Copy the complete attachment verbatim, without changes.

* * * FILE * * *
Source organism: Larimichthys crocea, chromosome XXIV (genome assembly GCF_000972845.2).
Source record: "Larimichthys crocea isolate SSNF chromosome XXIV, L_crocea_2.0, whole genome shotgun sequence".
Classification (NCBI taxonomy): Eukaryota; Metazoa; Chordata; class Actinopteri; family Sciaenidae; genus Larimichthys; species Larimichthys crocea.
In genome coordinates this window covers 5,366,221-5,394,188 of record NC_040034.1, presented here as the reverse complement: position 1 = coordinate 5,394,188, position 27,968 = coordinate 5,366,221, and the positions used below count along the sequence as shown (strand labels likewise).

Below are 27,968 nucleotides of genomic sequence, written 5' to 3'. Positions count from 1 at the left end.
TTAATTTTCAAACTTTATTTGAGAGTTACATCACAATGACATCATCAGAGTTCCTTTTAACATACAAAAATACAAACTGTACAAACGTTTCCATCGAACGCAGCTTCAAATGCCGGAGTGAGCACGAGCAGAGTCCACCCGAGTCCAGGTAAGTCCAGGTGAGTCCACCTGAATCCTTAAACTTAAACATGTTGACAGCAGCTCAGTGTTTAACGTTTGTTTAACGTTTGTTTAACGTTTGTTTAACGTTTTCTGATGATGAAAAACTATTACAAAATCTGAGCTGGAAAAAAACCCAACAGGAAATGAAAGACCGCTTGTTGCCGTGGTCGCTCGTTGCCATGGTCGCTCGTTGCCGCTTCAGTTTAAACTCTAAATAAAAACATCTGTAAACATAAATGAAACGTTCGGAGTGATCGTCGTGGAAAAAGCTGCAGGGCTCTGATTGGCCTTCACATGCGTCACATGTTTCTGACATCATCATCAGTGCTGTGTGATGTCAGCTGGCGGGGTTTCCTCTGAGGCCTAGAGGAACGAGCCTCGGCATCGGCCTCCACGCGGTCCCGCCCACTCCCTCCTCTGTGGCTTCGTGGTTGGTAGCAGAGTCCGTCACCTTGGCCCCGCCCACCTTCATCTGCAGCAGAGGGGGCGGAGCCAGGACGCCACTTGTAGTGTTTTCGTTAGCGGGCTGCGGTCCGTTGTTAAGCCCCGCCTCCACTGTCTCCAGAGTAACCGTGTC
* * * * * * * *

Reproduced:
Source organism: Larimichthys crocea, chromosome XXIV (genome assembly GCF_000972845.2).
Source record: "Larimichthys crocea isolate SSNF chromosome XXIV, L_crocea_2.0, whole genome shotgun sequence".
Classification (NCBI taxonomy): Eukaryota; Metazoa; Chordata; class Actinopteri; family Sciaenidae; genus Larimichthys; species Larimichthys crocea.
In genome coordinates this window covers 5,366,221-5,394,188 of record NC_040034.1, presented here as the reverse complement: position 1 = coordinate 5,394,188, position 27,968 = coordinate 5,366,221, and the positions used below count along the sequence as shown (strand labels likewise).

Below are 27,968 nucleotides of genomic sequence, written 5' to 3'. Positions count from 1 at the left end.
TTAATTTTCAAACTTTATTTGAGAGTTACATCACAATGACATCATCAGAGTTCCTTTTAACATACAAAAATACAAACTGTACAAACGTTTCCATCGAACGCAGCTTCAAATGCCGGAGTGAGCACGAGCAGAGTCCACCCGAGTCCAGGTAAGTCCAGGTGAGTCCACCTGAATCCTTAAACTTAAACATGTTGACAGCAGCTCAGTGTTTAACGTTTGTTTAACGTTTGTTTAACGTTTGTTTAACGTTTTCTGATGATGAAAAACTATTACAAAATCTGAGCTGGAAAAAAACCCAACAGGAAATGAAAGACCGCTTGTTGCCGTGGTCGCTCGTTGCCATGGTCGCTCGTTGCCGCTTCAGTTTAAACTCTAAATAAAAACATCTGTAAACATAAATGAAACGTTCGGAGTGATCGTCGTGGAAAAAGCTGCAGGGCTCTGATTGGCCTTCACATGCGTCACATGTTTCTGACATCATCATCAGTGCTGTGTGATGTCAGCTGGCGGGGTTTCCTCTGAGGCCTAGAGGAACGAGCCTCGGCATCGGCCTCCACGCGGTCCCGCCCACTCCCTCCTCTGTGGCTTCGTGGTTGGTAGCAGAGTCCGTCACCTTGGCCCCGCCCACCTTCATCTGCAGCAGAGGGGGCGGAGCCAGGACGCCACTTGTAGTGTTTTCGTTAGCGGGCTGCGGTCCGTTGTTAAGCCCCGCCTCCACTGTCTCCAGAGTAACCGTGTC